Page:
But I’m a little slow in discovering it, probably because I didn’t start tweeting for clients until three years ago. A fellow blogger tweeted about the book from London only this morning. And, now, able to comprehend tweet-speak at this late point in my career, I am appreciative of the humor. Coupled with Will Cuppy’s versions of history found in The Decline and Fall of Practically Everybody to which Bluebird led me, my academic path and my grade-point average would have been impacted radically.
@TheRealDesperateHousewife My life is awful. I’m going shopping. I want to buy a whole bunch on credit that I can’t afford, and then declare bankruptcy.
Tweet based on Gustave Flaubert’s Madame Bovary as translated in Twitterature
Can’t believe I waded through the whole thing in French. A Twitteral translation would have made it so easy.
You might wonder, if I’m so social-media proficient now, why am I blogging about Twitterature instead of tweeting? Restricting my fingers to 140 characters is work. Blogging allows me the recreational therapy of being loose-finger-tipped. The above paragraphs would add up to way more tweets than Twitterature‘s entire version of Moby Dick.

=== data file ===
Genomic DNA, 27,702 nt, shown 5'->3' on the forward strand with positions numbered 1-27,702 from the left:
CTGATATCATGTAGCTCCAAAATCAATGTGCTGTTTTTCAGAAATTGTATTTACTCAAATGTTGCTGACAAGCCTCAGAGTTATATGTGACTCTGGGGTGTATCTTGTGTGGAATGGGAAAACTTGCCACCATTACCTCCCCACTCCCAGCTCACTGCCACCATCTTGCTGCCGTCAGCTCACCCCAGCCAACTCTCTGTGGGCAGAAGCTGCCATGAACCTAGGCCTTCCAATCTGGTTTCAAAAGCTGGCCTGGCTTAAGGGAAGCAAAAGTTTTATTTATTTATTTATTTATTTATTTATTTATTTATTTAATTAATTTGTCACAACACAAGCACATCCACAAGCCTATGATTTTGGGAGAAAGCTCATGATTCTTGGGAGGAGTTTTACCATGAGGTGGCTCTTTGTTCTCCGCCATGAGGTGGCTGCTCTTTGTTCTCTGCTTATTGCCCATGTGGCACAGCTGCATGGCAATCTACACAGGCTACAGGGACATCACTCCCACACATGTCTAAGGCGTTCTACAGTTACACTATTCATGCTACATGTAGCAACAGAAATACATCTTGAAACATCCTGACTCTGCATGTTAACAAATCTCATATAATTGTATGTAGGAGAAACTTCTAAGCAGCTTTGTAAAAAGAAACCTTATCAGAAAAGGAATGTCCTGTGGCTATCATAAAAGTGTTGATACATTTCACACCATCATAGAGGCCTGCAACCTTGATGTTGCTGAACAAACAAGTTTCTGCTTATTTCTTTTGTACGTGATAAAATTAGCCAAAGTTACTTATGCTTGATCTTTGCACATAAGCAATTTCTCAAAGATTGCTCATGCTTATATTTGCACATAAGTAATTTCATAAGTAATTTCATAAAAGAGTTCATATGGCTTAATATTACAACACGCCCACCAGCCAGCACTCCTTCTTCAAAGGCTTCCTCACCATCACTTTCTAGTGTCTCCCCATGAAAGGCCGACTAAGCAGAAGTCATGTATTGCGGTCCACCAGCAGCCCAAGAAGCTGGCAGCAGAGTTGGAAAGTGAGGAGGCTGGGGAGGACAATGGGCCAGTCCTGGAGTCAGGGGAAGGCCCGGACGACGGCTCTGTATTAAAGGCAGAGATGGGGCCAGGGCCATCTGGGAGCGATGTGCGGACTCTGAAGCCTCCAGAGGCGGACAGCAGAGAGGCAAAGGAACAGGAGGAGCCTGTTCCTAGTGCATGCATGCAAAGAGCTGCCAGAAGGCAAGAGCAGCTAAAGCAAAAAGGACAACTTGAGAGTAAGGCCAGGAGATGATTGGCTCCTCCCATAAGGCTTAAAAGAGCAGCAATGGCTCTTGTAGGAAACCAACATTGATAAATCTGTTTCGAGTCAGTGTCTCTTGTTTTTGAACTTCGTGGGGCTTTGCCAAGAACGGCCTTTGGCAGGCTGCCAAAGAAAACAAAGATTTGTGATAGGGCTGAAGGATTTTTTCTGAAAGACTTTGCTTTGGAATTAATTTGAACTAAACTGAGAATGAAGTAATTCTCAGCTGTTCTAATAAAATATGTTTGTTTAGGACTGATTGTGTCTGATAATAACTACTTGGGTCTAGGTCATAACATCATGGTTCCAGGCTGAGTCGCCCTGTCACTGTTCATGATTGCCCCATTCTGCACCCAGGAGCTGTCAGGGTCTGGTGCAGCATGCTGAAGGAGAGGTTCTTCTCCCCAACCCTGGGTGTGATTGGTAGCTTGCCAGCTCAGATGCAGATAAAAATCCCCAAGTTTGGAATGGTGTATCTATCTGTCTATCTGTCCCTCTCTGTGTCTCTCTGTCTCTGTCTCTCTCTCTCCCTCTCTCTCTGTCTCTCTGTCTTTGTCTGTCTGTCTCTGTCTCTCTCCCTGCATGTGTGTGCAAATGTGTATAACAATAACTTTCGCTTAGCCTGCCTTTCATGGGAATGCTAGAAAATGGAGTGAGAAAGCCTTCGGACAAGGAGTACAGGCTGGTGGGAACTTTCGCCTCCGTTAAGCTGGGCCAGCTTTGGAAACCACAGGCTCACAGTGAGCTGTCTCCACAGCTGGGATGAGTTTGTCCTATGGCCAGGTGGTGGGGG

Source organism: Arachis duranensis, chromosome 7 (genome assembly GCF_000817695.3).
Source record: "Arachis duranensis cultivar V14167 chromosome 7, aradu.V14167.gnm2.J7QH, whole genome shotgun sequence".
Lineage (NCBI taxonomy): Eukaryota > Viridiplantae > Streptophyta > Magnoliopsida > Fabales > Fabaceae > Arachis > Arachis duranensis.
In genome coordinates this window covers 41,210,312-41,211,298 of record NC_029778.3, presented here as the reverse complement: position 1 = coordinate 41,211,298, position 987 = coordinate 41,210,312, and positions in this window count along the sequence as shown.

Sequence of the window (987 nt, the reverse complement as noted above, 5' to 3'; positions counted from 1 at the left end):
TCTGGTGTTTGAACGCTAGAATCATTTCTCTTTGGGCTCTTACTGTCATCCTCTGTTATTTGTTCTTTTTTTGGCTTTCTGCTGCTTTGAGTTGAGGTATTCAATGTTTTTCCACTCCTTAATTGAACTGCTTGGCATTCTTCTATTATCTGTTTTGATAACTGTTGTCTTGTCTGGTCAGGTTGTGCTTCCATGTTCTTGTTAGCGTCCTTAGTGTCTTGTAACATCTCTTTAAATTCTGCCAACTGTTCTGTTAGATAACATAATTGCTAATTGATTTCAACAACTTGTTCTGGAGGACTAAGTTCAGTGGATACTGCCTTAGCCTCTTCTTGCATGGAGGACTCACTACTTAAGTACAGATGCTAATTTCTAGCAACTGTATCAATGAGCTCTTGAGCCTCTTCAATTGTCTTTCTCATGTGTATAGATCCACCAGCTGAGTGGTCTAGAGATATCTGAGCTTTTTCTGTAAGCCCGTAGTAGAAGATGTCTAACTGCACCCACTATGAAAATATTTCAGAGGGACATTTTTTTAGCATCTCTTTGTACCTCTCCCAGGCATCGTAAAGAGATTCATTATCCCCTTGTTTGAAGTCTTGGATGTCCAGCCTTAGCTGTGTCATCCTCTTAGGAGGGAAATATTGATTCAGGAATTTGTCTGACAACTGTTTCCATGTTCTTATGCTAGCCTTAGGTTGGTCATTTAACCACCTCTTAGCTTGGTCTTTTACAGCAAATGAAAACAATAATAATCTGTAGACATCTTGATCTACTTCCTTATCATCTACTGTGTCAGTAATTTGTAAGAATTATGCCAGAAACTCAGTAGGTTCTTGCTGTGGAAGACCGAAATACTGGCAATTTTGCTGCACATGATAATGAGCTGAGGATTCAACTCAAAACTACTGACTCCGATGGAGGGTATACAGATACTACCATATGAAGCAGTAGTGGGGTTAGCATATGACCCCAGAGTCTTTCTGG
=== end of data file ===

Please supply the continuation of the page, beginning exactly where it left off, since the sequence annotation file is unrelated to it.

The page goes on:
The authors of Twitterature were considerate enough of those unaccustomed to the tweet language to generally write in complete words and sentences with few of the widely accepted Twitter shortcuts, and they actually grasp the literature they harpoon. According to Hammond:
…what makes this little collection particularly enjoyable, is that the joke falls just as heavily (well, probably more so) on Twitter. In a face-off between Shakespeare’s Macbeth and his Twitter avatar ‘BigMac’, it’s fairly clear who comes off looking worse. So, in a curious way, Twitterature is just as much a celebration of the classics as it is a mockery of them.
Do you think @AcimanandRensin composed the entire volume of Twitterature on their cellphones?
7 thoughts on “Twitteral translations: Does a rose in a tweet smell as sweet?”
Maybe we can combine literary sources for Twitliture: ‘Kill the whale! Kill the Whale!” A tweet based on ‘Moby Dick’ and ‘Lord of the Flies.’
Wow, David, you’ve already sliced the volume of tweets needed to convey a classic in half. We could simplify our writing lives greatly by turning to TwitLit as our primary form of expression.
I’m all about simplify.
This was a fun posting.
Edith got me to join Twitter after she abandoned Facebook. I follow Steve Martin and recently bought his album with Edie Brickell. My favorite track is about a break-up:
I like your Siamese cat. I like your cowboy hat. But I don’t like your daughter.
And your Twitter handle is . . . ?
Okay, in order to focus on more intense writing projects, I have resigned my social media contracts. Not sure how much personal tweeting I’ll be doing, but I now exist in the twitterworld as postcardsfromsa.
After all that twittering, I must confess my tweets are confined to reflections of the personalities of my social media clients, @texasbistro and @zincbistro. My personal ramblings revolt against formats so stingy with their allotment of characters.